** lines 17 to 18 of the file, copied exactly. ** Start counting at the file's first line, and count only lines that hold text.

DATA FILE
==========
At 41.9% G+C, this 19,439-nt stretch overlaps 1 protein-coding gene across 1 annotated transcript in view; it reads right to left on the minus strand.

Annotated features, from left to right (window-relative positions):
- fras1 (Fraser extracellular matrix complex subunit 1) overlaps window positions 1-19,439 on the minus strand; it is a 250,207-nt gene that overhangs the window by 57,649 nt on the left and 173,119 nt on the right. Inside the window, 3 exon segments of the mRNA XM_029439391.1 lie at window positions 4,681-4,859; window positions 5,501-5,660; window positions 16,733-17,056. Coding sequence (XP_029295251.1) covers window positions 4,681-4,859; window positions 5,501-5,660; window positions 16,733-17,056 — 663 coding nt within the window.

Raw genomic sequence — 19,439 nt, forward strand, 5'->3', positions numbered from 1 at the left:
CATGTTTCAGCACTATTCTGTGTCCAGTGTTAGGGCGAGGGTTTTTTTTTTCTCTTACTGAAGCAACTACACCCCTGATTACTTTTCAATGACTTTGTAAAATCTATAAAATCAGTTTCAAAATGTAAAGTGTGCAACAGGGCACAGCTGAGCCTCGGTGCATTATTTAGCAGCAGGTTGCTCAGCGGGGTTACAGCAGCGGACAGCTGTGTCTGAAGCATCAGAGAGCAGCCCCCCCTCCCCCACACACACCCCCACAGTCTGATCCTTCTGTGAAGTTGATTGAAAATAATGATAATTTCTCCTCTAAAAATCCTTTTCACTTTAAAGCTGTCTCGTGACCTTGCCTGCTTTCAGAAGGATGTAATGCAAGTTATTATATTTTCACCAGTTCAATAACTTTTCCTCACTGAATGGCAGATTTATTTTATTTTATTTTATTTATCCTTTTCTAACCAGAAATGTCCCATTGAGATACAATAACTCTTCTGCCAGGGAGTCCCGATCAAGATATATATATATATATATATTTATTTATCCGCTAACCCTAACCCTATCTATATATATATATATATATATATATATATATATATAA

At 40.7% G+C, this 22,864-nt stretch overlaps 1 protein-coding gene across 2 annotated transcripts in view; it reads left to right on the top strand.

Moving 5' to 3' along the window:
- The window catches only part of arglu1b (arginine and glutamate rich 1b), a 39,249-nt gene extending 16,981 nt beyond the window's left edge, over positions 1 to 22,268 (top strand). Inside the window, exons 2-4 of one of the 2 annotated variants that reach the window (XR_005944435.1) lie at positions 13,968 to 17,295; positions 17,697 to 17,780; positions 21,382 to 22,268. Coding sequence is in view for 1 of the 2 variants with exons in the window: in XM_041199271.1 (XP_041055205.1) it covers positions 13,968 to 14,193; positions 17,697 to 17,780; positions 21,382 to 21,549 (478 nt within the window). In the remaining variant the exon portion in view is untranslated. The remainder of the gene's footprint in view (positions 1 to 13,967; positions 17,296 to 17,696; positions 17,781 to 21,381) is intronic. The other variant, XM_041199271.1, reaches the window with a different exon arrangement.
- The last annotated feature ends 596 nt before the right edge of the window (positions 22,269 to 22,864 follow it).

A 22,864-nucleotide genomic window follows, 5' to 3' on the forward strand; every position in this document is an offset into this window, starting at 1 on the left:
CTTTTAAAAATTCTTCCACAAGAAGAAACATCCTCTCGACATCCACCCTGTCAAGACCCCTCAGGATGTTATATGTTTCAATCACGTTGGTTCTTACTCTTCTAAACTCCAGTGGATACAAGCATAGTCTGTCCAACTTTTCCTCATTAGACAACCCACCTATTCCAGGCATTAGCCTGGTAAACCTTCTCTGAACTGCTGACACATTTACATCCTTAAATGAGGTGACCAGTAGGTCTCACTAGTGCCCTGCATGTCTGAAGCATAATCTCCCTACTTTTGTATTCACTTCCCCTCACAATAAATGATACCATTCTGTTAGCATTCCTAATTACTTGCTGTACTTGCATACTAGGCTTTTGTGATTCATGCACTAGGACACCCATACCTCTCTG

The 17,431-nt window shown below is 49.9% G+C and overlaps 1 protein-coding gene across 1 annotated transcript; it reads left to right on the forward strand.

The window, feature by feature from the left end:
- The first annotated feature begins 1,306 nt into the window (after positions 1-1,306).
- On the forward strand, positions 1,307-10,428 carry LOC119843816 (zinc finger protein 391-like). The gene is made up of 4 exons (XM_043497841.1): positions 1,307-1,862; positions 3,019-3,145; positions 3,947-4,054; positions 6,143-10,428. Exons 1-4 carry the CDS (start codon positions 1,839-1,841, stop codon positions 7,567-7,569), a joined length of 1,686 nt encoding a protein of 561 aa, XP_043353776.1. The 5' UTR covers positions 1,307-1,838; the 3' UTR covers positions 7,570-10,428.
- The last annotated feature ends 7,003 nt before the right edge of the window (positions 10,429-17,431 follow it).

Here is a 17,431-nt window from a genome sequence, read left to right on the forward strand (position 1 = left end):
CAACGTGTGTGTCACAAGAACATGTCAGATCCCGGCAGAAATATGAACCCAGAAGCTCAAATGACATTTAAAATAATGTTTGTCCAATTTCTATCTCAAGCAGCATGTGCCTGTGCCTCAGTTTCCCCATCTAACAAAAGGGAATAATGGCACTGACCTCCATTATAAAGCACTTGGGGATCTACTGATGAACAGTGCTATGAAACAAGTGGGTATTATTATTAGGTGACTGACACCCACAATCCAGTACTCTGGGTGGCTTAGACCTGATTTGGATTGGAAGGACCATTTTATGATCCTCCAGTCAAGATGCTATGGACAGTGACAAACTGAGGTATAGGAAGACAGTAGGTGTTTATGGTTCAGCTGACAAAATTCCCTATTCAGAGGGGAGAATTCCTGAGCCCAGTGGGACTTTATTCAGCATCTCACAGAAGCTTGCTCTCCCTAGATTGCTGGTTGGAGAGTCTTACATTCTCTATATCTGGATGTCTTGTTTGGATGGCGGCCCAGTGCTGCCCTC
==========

Here is a 17,431-nt window from a genome sequence, read left to right on the forward strand (position 1 = left end):
CAACGTGTGTGTCACAAGAACATGTCAGATCCCGGCAGAAATATGAACCCAGAAGCTCAAATGACATTTAAAATAATGTTTGTCCAATTTCTATCTCAAGCAGCATGTGCCTGTGCCTCAGTTTCCCCATCTAACAAAAGGGAATAATGGCACTGACCTCCATTATAAAGCACTTGGGGATCTACTGATGAACAGTGCTATGAAACAAGTGGGTATTATTATTAGGTGACTGACACCCACAATCCAGTACTCTGGGTGGCTTAGACCTGATTTGGATTGGAAGGACCATTTTATGATCCTCCAGTCAAGATGCTATGGACAGTGACAAACTGAGGTATAGGAAGACAGTAGGTGTTTATGGTTCAGCTGACAAAATTCCCTATTCAGAGGGGAGAATTCCTGAGCCCAGTGGGACTTTATTCAGCATCTCACAGAAGCTTGCTCTCCCTAGATTGCTGGTTGGAGAGTCTTACATTCTCTATATCTGGATGTCTTGTTTGGATGGCGGCCCAGTGCTGCCCTC